Where: Z = Standard normal variable at 95% confidence level (1.96)
P = Anticipated proportion, (23.1%)
d = 0.05 (5% margin of error)
To minimize errors arising from the likelihood of non-compliance, 10% of the sample size was added. Finally, a design effect (DE) of 1.5 is used to minimize bias arising from not using simple random sampling technique.
A multi-stage sampling technique was used to select a representative sample of schoolchildren from the study area. The list of schools existing in Dale Woreda was obtained from Woreda’s education office, and three schools (Debub Kegie Millennium, Soyama and Degara) were selected using lottery method. List of all students aged 7-14 years and whose grade 1-8 was obtained from each school head. A total of 1397, 1648 and 1550 schoolchildren were found in Debub kegie millennium, Soyama and Degara schools, respectively. The number of schoolchildren aged 7-14 years from each school and grade included in the study was determined by using proportional allocation (PPS) to size. Finally, systematic sampling system was applied to select the study participants from each grade and sex using the respective class rosters for 2011/2012 academic year as the sample frame; the sampling interval for the systematic sampling system was calculated by dividing the total number of students in the roster to the specific students to be selected from each class (Figure 1).
A standardized questionnaire was developed based on known and hypothesized risk factors. Household food insecurity status was assessed using the nine Food and Nutrition Technical Assistance (FANTA) scale guideline questions . The questionnaire was constructed in English and translated into Sidama (local language). The questionnaire was pretested among 45 schoolchildren (10% of the sample size). The socio-demographic and dietary interviews were done at the household level.
Parents and children whose age is 8 years and above were respondents. An oriented health extension worker recorded observations on physical situations for each child in the school setting. The data collectors all had education levels of grade 10 or above and were native to the study area.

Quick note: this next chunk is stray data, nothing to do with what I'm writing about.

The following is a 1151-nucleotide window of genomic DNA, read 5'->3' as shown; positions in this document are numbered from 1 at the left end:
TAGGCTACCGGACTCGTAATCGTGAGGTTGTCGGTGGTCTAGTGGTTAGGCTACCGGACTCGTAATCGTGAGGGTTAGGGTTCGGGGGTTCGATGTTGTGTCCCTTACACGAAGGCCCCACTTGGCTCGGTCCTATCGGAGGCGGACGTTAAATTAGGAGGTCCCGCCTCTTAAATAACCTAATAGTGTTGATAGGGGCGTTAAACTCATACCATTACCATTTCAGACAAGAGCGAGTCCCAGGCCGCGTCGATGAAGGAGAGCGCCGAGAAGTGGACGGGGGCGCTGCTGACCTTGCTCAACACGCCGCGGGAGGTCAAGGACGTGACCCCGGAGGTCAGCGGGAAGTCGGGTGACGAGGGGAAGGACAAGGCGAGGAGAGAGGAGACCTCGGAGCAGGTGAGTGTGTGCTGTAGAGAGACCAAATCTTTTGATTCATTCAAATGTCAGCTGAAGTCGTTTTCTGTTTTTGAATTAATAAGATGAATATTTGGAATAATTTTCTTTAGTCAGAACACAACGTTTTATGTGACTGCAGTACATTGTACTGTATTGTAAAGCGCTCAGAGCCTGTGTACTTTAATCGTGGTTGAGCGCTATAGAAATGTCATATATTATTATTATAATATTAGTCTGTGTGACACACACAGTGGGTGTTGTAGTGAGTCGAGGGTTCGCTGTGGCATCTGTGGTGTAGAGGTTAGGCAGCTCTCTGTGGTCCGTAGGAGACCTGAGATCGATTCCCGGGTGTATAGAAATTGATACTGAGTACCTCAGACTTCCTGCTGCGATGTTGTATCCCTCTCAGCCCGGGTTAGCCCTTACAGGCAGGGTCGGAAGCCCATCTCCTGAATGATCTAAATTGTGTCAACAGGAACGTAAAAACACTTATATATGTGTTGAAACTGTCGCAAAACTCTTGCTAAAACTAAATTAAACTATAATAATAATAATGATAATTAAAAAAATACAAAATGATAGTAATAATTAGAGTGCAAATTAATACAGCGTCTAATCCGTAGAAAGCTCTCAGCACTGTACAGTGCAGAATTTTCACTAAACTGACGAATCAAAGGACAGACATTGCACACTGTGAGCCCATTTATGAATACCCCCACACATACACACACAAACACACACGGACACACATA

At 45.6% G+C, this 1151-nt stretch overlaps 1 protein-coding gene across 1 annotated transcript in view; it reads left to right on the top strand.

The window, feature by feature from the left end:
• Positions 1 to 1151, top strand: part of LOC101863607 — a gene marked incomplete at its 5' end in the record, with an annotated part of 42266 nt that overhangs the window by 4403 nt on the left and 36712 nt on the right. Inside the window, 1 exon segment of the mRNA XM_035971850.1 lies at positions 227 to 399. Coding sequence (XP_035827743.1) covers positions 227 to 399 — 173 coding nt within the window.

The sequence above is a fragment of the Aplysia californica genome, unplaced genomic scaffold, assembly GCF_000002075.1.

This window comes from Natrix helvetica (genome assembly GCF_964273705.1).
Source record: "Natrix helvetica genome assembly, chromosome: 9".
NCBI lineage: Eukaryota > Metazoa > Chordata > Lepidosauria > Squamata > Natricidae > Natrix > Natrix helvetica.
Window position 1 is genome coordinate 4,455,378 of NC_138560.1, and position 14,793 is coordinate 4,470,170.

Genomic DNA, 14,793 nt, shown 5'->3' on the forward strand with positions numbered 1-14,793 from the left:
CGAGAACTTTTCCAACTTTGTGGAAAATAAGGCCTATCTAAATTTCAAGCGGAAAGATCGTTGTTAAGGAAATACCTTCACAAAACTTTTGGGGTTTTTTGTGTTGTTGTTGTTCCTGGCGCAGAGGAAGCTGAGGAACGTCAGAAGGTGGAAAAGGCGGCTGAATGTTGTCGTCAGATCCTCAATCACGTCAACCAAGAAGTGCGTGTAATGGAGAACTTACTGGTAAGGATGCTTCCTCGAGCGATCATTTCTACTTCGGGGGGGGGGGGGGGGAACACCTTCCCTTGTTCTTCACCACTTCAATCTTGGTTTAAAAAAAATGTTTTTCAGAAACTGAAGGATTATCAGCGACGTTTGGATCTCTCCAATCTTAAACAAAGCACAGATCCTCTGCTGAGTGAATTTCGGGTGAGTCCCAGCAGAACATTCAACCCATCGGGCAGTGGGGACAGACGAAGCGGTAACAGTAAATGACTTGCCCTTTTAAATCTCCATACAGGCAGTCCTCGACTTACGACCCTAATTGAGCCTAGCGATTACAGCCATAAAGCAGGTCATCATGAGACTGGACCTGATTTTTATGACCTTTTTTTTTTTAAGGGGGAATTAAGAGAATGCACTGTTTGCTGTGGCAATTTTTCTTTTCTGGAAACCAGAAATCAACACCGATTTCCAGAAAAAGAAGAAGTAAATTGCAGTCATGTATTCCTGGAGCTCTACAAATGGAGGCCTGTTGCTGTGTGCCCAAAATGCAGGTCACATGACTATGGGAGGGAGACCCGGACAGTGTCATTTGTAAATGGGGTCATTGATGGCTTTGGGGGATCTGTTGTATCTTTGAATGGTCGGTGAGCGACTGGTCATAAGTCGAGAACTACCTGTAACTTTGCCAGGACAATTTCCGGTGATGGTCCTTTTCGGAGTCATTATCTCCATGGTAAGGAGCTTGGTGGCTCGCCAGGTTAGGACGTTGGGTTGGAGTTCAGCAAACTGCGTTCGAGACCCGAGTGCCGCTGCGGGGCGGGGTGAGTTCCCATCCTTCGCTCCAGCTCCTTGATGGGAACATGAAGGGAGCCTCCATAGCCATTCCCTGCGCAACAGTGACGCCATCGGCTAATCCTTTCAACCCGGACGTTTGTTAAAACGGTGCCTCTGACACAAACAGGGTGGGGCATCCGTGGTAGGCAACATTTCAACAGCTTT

After data collection had been completed, some of the variables were categorized for analysis purpose. Categorized variables include: age of a child which is grouped into two (7-9 years and 10 and above years), family size grouped into three: small, medium and large, maternal educational status grouped into three: no formal education, primary education completed and secondary education and above, household food insecurity status grouped into four: food secure, mild food insecure, moderate food insecure and severe food insecure households.
For the anthropometric data digital portable calibrated SECA weighing scale was used to measure the weight of studied children. The children were weighed wearing lightly clothed, without shoes and with empty pockets. The calibrated SECA balance scale has intervals/sensitivity of 0.1 kg with a capacity of 130 kg.
Height was measured to the nearest 0.1 cm precision and length up to 2 meters using the same device that has a scale and sliding headpiece. Weighing scale was calibrated to zero before taking every measurement. Clinical examination of study participants was done for variables such as the presence or absence of clean clothing, dental caries, trimmed fingernails, presence of dirt on fingernails, wearing shoes, paleness on the conjunctiva and palms, edema and for any more body abnormalities by the principal investigators and an assistant nurse. All the observations were recorded in the recording format.
Stool samples were collected and preserved using WHO standard operating procedures for the parasitological examination of feces . Accordingly, study participants provided labeled plastic cups with serial numbers, soft tissue paper, and clean wooden applicator stick. And they were instructed to bring 2 g or about a thumb of fresh stool sample of their own. Students who brought inadequate stool sample were re-instructed to bring another sample. Samples collected from study participants were preserved in a tube containing 10% formalin in 0.85% saline, and were transported to Hawassa university microbiology laboratory for microscopic examination following WHO standard operating procedures . Ten percent (10%) of the total fecal specimen (450) was re-checked in the laboratory by a senior laboratory technologist.
Dietary assessments were conducted at the household level and the respondents were children’s parents and children themselves. Trained data collectors filled the 24 hour recall dietary history with specific probes, to help the respondent remember all foods consumed throughout the day. To account for any day of the week effects on food and/or nutrient intake, weekends, weekdays and market days were proportionately represented in the survey.